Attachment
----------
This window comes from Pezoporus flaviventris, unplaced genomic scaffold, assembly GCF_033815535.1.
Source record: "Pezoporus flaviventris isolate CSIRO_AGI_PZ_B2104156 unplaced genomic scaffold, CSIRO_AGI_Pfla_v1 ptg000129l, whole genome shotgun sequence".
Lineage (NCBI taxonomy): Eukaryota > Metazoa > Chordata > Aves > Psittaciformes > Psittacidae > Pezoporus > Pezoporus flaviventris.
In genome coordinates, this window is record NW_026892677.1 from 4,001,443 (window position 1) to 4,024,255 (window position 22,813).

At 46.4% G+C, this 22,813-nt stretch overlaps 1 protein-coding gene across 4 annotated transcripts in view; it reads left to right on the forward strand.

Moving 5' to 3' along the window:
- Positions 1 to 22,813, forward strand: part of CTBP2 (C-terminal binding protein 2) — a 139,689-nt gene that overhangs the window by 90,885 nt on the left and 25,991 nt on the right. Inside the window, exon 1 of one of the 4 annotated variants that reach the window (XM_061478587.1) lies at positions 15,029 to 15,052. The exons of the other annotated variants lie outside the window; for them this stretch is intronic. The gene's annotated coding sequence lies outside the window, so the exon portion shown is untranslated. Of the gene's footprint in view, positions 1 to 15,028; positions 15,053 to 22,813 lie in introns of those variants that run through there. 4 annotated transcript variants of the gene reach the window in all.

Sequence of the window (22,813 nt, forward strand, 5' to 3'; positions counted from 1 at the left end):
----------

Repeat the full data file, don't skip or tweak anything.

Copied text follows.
This window comes from Pezoporus flaviventris, unplaced genomic scaffold, assembly GCF_033815535.1.
Source record: "Pezoporus flaviventris isolate CSIRO_AGI_PZ_B2104156 unplaced genomic scaffold, CSIRO_AGI_Pfla_v1 ptg000129l, whole genome shotgun sequence".
Lineage (NCBI taxonomy): Eukaryota > Metazoa > Chordata > Aves > Psittaciformes > Psittacidae > Pezoporus > Pezoporus flaviventris.
In genome coordinates, this window is record NW_026892677.1 from 4,001,443 (window position 1) to 4,024,255 (window position 22,813).

At 46.4% G+C, this 22,813-nt stretch overlaps 1 protein-coding gene across 4 annotated transcripts in view; it reads left to right on the forward strand.

Moving 5' to 3' along the window:
- Positions 1 to 22,813, forward strand: part of CTBP2 (C-terminal binding protein 2) — a 139,689-nt gene that overhangs the window by 90,885 nt on the left and 25,991 nt on the right. Inside the window, exon 1 of one of the 4 annotated variants that reach the window (XM_061478587.1) lies at positions 15,029 to 15,052. The exons of the other annotated variants lie outside the window; for them this stretch is intronic. The gene's annotated coding sequence lies outside the window, so the exon portion shown is untranslated. Of the gene's footprint in view, positions 1 to 15,028; positions 15,053 to 22,813 lie in introns of those variants that run through there. 4 annotated transcript variants of the gene reach the window in all.

Sequence of the window (22,813 nt, forward strand, 5' to 3'; positions counted from 1 at the left end):